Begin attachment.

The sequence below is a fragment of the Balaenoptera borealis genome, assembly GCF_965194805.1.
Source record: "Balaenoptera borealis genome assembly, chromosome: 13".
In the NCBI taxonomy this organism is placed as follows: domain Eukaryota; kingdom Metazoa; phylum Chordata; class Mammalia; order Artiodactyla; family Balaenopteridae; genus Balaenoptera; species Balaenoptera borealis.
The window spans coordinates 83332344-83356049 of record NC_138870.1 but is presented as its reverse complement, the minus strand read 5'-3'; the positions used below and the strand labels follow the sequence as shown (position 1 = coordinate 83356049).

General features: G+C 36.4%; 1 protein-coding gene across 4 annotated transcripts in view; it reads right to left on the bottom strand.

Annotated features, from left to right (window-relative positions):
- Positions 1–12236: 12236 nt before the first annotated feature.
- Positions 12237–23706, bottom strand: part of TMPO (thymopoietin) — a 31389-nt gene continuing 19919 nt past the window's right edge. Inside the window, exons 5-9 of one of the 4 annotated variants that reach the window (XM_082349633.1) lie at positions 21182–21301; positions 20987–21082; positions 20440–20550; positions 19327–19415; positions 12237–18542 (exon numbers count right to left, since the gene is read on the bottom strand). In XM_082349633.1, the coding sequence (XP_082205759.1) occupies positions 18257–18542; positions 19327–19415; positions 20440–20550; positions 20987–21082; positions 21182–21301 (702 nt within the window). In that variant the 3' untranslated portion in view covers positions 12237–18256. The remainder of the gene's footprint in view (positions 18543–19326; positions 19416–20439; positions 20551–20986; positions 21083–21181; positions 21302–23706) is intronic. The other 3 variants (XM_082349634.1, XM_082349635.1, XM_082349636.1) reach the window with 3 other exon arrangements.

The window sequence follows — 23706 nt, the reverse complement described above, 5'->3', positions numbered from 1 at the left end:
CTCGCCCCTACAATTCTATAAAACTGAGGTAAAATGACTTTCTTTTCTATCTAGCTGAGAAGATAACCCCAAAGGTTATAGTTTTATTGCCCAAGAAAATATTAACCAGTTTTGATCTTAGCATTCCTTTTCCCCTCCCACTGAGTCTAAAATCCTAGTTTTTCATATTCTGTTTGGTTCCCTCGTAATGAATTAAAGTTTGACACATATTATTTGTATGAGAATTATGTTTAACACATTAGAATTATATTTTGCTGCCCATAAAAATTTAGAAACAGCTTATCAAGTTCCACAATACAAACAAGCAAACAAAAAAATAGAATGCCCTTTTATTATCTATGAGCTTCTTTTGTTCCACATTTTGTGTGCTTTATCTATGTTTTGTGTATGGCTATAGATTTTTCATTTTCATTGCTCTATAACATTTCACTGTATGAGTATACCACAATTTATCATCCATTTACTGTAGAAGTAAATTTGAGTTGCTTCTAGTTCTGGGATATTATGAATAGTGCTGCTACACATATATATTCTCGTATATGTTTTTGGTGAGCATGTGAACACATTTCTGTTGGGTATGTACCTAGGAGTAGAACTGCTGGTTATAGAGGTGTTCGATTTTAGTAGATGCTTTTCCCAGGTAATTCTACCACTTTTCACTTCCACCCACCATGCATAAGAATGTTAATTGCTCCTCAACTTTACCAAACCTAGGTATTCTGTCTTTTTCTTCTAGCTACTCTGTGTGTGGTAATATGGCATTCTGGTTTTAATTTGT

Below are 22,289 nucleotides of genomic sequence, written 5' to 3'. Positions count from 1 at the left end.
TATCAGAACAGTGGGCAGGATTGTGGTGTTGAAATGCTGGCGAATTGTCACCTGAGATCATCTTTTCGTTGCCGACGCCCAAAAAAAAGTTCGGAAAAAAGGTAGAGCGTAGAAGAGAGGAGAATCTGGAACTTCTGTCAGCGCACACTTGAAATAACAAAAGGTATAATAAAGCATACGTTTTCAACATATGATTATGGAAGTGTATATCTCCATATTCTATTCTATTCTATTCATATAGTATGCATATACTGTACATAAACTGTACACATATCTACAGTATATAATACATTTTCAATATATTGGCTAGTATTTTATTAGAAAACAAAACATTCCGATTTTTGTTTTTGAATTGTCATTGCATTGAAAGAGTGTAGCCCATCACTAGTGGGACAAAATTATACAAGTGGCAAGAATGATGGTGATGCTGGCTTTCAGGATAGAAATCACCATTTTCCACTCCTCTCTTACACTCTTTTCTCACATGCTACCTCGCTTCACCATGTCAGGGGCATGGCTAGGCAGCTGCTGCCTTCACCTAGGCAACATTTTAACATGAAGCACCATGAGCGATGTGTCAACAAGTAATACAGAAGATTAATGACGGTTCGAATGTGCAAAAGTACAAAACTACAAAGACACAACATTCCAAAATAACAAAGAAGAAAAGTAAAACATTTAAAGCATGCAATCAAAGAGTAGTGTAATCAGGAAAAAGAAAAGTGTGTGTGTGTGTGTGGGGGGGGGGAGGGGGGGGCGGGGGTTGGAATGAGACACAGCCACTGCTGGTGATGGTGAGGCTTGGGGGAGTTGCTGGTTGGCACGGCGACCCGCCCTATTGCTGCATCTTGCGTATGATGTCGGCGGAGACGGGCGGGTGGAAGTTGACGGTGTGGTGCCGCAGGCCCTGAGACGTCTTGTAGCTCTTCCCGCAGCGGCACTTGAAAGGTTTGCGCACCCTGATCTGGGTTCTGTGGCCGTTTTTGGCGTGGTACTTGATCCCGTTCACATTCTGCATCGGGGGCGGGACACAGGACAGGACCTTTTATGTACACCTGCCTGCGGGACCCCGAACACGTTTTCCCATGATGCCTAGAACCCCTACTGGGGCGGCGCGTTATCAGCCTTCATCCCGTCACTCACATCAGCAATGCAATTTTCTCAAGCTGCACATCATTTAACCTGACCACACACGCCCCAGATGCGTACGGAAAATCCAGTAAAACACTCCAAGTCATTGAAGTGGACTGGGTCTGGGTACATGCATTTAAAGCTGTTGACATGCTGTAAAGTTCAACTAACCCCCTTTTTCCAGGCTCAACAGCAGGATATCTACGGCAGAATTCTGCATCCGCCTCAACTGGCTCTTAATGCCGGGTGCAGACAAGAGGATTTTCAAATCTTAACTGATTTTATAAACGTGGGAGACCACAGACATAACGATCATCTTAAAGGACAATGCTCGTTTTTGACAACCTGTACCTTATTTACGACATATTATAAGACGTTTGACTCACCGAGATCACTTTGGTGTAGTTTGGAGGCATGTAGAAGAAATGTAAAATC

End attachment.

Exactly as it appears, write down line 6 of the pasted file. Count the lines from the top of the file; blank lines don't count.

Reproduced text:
Annotated features, from left to right (window-relative positions):